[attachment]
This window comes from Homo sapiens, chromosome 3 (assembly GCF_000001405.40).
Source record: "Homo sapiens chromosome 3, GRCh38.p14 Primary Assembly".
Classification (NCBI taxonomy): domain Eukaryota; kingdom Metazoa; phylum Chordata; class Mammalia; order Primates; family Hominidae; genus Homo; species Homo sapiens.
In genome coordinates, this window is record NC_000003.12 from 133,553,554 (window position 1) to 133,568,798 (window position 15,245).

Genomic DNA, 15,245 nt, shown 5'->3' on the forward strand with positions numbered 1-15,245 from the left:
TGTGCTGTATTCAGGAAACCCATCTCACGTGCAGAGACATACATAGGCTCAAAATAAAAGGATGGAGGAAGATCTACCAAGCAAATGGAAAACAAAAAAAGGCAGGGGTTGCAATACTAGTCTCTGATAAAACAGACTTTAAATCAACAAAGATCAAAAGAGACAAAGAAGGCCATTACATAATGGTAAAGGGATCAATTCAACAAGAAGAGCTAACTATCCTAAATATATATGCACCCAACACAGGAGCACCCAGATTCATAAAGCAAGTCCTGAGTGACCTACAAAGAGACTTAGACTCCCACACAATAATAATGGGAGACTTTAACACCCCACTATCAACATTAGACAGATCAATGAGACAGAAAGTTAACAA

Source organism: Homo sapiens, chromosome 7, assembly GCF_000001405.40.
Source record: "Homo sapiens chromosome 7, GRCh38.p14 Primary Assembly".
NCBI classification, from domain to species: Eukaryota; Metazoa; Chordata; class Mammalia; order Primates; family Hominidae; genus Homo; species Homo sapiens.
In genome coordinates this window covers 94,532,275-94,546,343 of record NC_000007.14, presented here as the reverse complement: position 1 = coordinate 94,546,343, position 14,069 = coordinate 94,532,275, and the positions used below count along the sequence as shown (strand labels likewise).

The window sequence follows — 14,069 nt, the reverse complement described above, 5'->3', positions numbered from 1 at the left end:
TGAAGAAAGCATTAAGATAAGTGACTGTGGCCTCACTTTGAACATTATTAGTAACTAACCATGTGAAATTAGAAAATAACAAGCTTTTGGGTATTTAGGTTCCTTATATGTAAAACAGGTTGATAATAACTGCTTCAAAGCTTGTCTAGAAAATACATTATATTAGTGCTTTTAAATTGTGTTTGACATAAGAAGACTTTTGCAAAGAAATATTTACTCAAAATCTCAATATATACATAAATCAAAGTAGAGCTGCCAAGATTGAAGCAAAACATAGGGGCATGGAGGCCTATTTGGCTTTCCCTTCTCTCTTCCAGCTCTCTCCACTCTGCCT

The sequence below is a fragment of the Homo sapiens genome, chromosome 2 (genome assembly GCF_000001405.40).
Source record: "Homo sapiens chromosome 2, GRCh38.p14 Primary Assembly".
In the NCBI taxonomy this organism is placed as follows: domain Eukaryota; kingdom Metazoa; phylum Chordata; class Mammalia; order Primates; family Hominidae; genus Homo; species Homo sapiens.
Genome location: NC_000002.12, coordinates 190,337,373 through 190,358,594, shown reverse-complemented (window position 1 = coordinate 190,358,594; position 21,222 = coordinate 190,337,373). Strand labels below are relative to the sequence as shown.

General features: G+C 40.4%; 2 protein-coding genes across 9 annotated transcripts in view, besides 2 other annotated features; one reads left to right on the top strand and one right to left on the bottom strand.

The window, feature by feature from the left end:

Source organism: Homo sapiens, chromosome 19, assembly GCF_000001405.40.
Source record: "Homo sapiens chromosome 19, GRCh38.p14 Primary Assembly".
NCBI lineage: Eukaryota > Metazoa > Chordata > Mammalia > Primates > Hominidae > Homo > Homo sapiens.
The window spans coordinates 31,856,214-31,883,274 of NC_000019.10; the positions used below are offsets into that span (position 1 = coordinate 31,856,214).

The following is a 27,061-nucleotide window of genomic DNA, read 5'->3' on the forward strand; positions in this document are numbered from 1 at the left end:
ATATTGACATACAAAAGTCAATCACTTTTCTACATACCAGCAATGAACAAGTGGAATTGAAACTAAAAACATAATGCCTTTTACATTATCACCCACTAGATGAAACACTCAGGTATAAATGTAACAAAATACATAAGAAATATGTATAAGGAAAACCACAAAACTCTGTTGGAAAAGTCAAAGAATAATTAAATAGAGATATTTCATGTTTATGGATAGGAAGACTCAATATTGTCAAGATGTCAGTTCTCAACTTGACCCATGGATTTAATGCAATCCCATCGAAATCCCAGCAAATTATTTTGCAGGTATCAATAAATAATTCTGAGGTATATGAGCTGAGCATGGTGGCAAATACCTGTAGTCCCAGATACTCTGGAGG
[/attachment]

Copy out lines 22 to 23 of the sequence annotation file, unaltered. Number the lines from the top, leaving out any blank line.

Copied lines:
The window spans coordinates 31,856,214-31,883,274 of NC_000019.10; the positions used below are offsets into that span (position 1 = coordinate 31,856,214).

The following is a 27,061-nucleotide window of genomic DNA, read 5'->3' on the forward strand; positions in this document are numbered from 1 at the left end: